A recent report found that South African High Net Worth Individuals (HNWIs) substantially increased the share of their assets allocated to equities from 23% in 2007 to 28% in 2017, with the majority of this growth in equity exposure having been through increased foreign equity allocations.
Although local political uncertainty likely played a role in the shift to offshore equity, lower costs and improved access to equity markets also contributed significantly. This is particularly apparent on the global front where exchange controls have been relaxed allowing investors to take as much as R11m per person per year offshore.
Overexposed to South Africa
Having been restricted from investing offshore in the past, many South African HNWIs have the vast majority of their wealth concentrated in South Africa. They live here, work here, and own businesses here – often in addition to holding local property portfolios and even local equity portfolios.
Given that South Africa represents less than 1% of the global opportunity set, it makes sense to look at the other 99%, which includes some of the best run businesses in the world.
Earning Potential, Practicality, Diversification
The report shows that while exposure to foreign cash, bonds and property has also grown, the vast majority of money being taken offshore by South African HNWIs has been allocated to foreign equity markets. This preference comes down to a matter of earning potential and practicality, for the most part. Foreign cash earns close to nothing in interest and the yields on foreign bonds aren’t much better. While offshore property may be a fair consideration, it is far simpler to invest in and manage a foreign equity portfolio than a foreign property portfolio.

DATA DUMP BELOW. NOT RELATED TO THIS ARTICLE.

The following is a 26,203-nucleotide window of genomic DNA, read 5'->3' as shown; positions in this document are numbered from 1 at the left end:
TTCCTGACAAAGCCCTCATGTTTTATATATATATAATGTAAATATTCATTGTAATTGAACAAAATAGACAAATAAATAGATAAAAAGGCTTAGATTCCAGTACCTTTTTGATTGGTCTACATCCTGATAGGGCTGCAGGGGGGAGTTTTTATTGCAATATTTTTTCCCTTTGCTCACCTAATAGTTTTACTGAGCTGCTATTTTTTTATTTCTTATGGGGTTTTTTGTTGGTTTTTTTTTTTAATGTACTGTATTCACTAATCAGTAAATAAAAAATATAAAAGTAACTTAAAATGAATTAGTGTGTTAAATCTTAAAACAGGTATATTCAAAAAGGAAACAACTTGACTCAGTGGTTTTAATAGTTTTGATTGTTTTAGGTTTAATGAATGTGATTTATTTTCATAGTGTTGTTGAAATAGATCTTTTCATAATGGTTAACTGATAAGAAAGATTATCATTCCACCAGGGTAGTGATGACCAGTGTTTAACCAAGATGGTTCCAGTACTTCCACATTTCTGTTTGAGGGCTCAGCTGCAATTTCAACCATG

It is also easier to achieve diversification through global equities. This is because one can invest in stocks across multiple countries, industries and currencies for the price of one property.
Other major advantages to global equities include liquidity and easy access to funds. Investors can access all, or a part of your investment within days, and at very low cost. Properties generally take months to sell, at higher cost, and one can’t simply access a small part of their value at any time.
When talking about perceived risk that is often associated with equities, much of this sensitivity has to do with the fact that equity prices are visible on a daily basis, making the volatility plain to see. You can’t see how the price of a property or a private business reacts to events as they unfold, creating the impression that these assets are somehow less risky.
But we would argue that a portfolio of high-quality, multibillion-dollar businesses spread across various countries, industries and currencies is fundamentally less risky than any individual property or private business – despite the short-term volatility.
Low-Cost, Simple Process
Another common misconception is that investing offshore is an expensive and complicated process. Opening and managing a direct global equity portfolio can be as easy and cost-effective as opening and managing a local portfolio, when done properly. With the right platform investors can log into their accounts and see their portfolios in real-time, draw statements, and request withdrawals.
Trading costs are generally much lower than for local accounts – well under 0.1% on a good platform. For those who haven’t already moved funds, taking money offshore is very easy – individuals can take up to R11m a year without much hassle.
Wider Opportunity Set, Strong Investment Process
When looking for a global portfolio manager, dealing with a specialist who can cover a very wide opportunity set is very important. Some of the best investments can be made in lesser known companies that are nevertheless very well-managed multibillion dollar businesses. Many investment managers are unable to cover the opportunity set widely enough and have significant biases towards the largest companies with household names listed in major markets like the UK, US and Switzerland, for example.
This barely scratches the surface of what is available to global investors and familiarity is a poor substitute for sound investment process. A good investment process should cover much more than just the big names.